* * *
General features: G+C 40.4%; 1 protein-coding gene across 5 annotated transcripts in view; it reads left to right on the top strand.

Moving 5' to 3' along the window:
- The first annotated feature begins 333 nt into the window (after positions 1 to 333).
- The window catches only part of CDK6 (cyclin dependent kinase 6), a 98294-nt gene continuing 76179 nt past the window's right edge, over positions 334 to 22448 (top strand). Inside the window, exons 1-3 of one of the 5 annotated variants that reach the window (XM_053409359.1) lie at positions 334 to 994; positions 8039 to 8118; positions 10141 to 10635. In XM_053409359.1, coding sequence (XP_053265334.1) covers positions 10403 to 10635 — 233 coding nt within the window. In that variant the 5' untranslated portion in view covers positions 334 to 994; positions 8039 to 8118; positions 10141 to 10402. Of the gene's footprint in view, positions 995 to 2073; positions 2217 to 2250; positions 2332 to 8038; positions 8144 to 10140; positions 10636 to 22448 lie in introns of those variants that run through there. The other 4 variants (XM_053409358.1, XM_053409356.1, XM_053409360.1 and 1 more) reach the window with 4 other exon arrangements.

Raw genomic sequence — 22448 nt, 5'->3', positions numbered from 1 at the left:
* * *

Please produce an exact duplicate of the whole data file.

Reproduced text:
General features: G+C 40.4%; 1 protein-coding gene across 5 annotated transcripts in view; it reads left to right on the top strand.

Moving 5' to 3' along the window:
- The first annotated feature begins 333 nt into the window (after positions 1 to 333).
- The window catches only part of CDK6 (cyclin dependent kinase 6), a 98294-nt gene continuing 76179 nt past the window's right edge, over positions 334 to 22448 (top strand). Inside the window, exons 1-3 of one of the 5 annotated variants that reach the window (XM_053409359.1) lie at positions 334 to 994; positions 8039 to 8118; positions 10141 to 10635. In XM_053409359.1, coding sequence (XP_053265334.1) covers positions 10403 to 10635 — 233 coding nt within the window. In that variant the 5' untranslated portion in view covers positions 334 to 994; positions 8039 to 8118; positions 10141 to 10402. Of the gene's footprint in view, positions 995 to 2073; positions 2217 to 2250; positions 2332 to 8038; positions 8144 to 10140; positions 10636 to 22448 lie in introns of those variants that run through there. The other 4 variants (XM_053409358.1, XM_053409356.1, XM_053409360.1 and 1 more) reach the window with 4 other exon arrangements.

Raw genomic sequence — 22448 nt, 5'->3', positions numbered from 1 at the left: